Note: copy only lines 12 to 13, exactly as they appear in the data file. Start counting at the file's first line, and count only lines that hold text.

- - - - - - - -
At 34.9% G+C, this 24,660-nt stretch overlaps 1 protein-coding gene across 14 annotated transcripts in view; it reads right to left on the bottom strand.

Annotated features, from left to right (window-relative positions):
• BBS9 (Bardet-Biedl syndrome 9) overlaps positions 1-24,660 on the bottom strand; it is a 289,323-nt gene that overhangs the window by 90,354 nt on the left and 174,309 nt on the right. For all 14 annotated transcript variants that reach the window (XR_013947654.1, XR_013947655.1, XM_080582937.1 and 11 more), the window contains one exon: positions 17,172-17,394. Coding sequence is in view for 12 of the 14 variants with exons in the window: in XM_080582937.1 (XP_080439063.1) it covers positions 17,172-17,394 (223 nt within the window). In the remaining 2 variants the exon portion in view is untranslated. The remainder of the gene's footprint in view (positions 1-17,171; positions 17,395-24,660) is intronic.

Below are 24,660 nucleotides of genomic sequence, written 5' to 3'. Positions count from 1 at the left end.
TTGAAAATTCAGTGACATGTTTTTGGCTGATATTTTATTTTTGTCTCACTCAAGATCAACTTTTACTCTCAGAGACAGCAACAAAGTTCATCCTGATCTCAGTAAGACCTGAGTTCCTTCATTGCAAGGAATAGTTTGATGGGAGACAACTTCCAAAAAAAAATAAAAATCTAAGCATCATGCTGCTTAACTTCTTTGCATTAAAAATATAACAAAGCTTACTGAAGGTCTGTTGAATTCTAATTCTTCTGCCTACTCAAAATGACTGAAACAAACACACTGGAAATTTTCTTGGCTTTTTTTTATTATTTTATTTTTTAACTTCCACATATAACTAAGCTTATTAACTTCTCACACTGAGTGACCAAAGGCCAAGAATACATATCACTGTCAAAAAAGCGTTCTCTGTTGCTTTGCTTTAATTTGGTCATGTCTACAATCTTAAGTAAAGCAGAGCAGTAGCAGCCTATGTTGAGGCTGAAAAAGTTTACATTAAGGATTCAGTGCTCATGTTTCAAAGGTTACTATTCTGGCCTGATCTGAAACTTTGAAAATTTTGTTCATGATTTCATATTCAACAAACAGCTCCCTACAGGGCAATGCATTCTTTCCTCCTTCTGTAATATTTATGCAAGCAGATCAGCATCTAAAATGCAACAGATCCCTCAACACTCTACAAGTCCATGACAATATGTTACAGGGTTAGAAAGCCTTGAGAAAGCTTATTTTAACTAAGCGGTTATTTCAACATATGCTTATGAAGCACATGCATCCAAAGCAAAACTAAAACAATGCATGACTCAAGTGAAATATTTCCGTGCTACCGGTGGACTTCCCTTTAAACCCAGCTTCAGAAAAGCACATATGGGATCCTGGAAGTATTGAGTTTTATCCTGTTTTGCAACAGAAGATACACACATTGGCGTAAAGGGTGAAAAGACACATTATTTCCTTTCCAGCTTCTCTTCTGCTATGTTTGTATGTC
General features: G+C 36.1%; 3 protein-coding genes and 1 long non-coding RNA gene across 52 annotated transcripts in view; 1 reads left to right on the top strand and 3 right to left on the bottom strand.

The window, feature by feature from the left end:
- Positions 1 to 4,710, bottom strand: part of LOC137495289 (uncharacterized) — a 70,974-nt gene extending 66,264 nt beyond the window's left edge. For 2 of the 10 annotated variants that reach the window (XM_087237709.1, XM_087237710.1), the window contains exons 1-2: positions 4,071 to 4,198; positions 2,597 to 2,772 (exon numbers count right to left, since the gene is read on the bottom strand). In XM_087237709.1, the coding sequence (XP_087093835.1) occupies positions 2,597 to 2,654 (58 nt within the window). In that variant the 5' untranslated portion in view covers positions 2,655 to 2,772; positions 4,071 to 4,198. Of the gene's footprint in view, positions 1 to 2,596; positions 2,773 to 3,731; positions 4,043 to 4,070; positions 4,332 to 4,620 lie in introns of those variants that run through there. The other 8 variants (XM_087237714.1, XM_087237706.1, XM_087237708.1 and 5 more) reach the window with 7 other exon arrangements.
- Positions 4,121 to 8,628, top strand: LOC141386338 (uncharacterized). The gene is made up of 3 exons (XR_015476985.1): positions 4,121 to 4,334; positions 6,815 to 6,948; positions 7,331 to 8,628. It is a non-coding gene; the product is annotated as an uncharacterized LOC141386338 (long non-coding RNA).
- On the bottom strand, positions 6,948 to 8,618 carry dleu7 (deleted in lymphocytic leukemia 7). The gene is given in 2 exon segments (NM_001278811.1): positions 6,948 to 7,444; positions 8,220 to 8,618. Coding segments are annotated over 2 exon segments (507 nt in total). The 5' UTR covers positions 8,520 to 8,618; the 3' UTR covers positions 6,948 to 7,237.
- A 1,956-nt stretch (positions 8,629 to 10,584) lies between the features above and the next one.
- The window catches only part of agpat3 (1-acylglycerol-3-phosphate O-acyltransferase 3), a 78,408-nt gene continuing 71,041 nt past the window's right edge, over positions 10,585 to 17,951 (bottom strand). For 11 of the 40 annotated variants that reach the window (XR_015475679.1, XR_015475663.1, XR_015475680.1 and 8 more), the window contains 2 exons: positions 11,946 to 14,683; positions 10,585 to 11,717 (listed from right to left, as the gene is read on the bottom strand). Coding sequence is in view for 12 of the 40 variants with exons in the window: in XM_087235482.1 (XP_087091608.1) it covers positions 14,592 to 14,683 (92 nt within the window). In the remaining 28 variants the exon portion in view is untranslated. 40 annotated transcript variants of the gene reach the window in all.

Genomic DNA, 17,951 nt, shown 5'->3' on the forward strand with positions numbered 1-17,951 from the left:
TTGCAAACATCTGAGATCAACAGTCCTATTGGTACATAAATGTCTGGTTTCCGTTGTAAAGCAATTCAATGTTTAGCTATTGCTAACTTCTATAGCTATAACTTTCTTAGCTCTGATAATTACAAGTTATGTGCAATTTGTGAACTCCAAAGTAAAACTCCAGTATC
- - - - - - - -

- The window catches only part of agpat3 (1-acylglycerol-3-phosphate O-acyltransferase 3), a 78,408-nt gene continuing 71,041 nt past the window's right edge, over positions 10,585 to 17,951 (bottom strand). For 11 of the 40 annotated variants that reach the window (XR_015475679.1, XR_015475663.1, XR_015475680.1 and 8 more), the window contains 2 exons: positions 11,946 to 14,683; positions 10,585 to 11,717 (listed from right to left, as the gene is read on the bottom strand). Coding sequence is in view for 12 of the 40 variants with exons in the window: in XM_087235482.1 (XP_087091608.1) it covers positions 14,592 to 14,683 (92 nt within the window). In the remaining 28 variants the exon portion in view is untranslated. 40 annotated transcript variants of the gene reach the window in all.

Genomic DNA, 17,951 nt, shown 5'->3' on the forward strand with positions numbered 1-17,951 from the left: